Double Exposure

   I tucked my hand into Anya’s armpit and guided her into the bathroom. I closed the door behind us.
   Anya immediately dropped to her knees and began puking into the toilet. A lot of it splashed onto the toilet seat, which was still down.
   I angled in from the side and flipped the seat up.
   Anya retched violently, her body convulsing.
   I rubber her shoulder, as Janine had done.
   Anya emptied out everything that was inside her.
   When she was done she raised her head from the toilet.
   Her eyes were glassy. Puke moistened her mouth and the edges of her hair.
   I tore off strips of toilet paper and held them out to her.
   Your mouth, I said.
   She wiped her lips around her mouth.
   Did I get it?
   Would you kiss me right now?
   Anya laughed.
   I was just wondering if you would kiss me right now, with the puke and everything. Am I too disgusting to kiss right now?
   My pulse spiked. It was fast and prickly.
   Anya closed her eyes and stuck out her neck. Her lips were slightly parted.
   Anya, I said.
   She began laughing. It was a hollowed-out laugh, void of warmth.
   Anya, she repeated in a dreamy tone. Her eyes remained closed.
   I looked down at her.
   There’s also some in your hair.
   Some what?
   There is?
   Anya’s eyes popped open.
   Help me stand, she ordered with vigor.
   I clutched Anya’s arm and helped her to her feet.
   She stared into the medicine cabinet mirror.
   I can’t even see myself, she said. My vision is out of whack.
   Am I even here, she laughed, a soft, curdling laugh.
   You’re here, I assured her.
   I pinched her forearm.
   Feel that?
   I pinched my own forearm.
   Me either. Guess we’re both not here.
   We’re ghosts, Anya smiled. Haunting our own lives. Can you help me clean the puke out of my hair?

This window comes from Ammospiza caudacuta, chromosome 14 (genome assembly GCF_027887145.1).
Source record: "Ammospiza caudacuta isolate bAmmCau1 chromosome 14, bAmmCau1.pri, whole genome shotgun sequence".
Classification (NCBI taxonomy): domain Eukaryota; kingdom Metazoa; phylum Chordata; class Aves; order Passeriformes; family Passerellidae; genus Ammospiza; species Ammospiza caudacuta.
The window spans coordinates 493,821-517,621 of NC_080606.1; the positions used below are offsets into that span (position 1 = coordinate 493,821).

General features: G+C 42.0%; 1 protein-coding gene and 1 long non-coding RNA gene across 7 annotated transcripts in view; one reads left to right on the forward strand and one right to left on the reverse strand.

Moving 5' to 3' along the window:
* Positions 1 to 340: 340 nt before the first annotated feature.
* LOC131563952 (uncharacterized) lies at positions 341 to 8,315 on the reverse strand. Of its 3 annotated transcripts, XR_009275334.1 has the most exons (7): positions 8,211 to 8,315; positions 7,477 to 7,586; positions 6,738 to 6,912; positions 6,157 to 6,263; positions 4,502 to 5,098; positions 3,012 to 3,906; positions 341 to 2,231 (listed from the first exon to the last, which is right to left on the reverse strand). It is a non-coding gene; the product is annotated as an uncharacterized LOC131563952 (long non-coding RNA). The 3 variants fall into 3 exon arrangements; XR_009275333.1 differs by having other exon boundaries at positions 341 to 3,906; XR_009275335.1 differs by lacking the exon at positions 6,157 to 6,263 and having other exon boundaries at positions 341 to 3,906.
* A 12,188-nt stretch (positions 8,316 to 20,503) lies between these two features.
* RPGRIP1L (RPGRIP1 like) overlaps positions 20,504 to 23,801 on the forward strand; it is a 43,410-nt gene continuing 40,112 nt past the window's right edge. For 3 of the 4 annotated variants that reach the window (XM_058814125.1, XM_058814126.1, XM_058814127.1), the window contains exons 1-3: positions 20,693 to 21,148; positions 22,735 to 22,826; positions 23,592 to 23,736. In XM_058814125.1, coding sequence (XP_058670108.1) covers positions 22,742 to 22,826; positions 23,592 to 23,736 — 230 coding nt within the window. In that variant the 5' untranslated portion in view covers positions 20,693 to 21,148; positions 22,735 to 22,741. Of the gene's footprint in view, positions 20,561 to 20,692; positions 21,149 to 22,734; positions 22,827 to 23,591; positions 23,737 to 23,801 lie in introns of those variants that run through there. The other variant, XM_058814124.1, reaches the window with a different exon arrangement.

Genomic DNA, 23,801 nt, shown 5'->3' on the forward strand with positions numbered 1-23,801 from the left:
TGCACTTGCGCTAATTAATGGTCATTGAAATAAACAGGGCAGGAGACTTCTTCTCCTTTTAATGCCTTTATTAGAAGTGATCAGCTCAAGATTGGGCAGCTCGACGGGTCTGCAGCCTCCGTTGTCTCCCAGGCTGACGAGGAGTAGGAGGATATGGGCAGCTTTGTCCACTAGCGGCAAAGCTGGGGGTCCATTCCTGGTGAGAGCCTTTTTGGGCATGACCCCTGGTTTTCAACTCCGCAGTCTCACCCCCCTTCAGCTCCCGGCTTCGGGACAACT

I turned on the water, regulating it until warm.
   Tilt your head to the right, I guided Anya. A little lower. Good.
   I placed the puke-stained strands of hair under the running water.
   The soft frizz of Anya’s hair, combined with the warm water threading between my fingers, put me at ease.
   I told Anya to switch sides and tilt left and I started rinsing.
   When I was done I grabbed a towel from the towel-rack and dried the ends of her hair.
   Good as new.
   You’re an amazing beautician,  Anya smiled.
   She looked into the mirror.
  I still can’t see myself. Not completely. I’m a smudge. You’re a smudge too.
   We’re impressionistic, I said.
   We’re ghosts haunting our own lives, Anya reminded me.

About John Biscello

Originally from Brooklyn, NY, writer, poet, performer, and playwright, John Biscello, has lived in the high-desert grunge-wonderland of Taos, New Mexico since 2001. He is the author of four novels, Broken Land, a Brooklyn Tale, Raking the Dust, Nocturne Variations, and No Man’s Brooklyn; a collection of stories, Freeze Tag, two poetry collections, Arclight and Moonglow on Mercy Street; and a fable, The Jackdaw and the Doll, illustrated by Izumi Yokoyama. He also adapted classic fables, which were paired with the vintage illustrations of artist, Paul Bransom, for the collection: Once Upon a Time, Classic Fables Reimagined. His produced, full-length plays include: LOBSTERS ON ICE, ADAGIO FOR STRAYS, THE BEST MEDICINE, ZEITGEIST, U.S.A., and WEREWOLVES DON’T WALTZ.
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